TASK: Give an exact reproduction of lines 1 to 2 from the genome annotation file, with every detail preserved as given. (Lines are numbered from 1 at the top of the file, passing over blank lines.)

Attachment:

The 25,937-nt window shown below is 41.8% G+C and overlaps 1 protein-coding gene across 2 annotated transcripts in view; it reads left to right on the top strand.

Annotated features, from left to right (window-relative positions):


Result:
The 25,937-nt window shown below is 41.8% G+C and overlaps 1 protein-coding gene across 2 annotated transcripts in view; it reads left to right on the top strand.

Annotated features, from left to right (window-relative positions):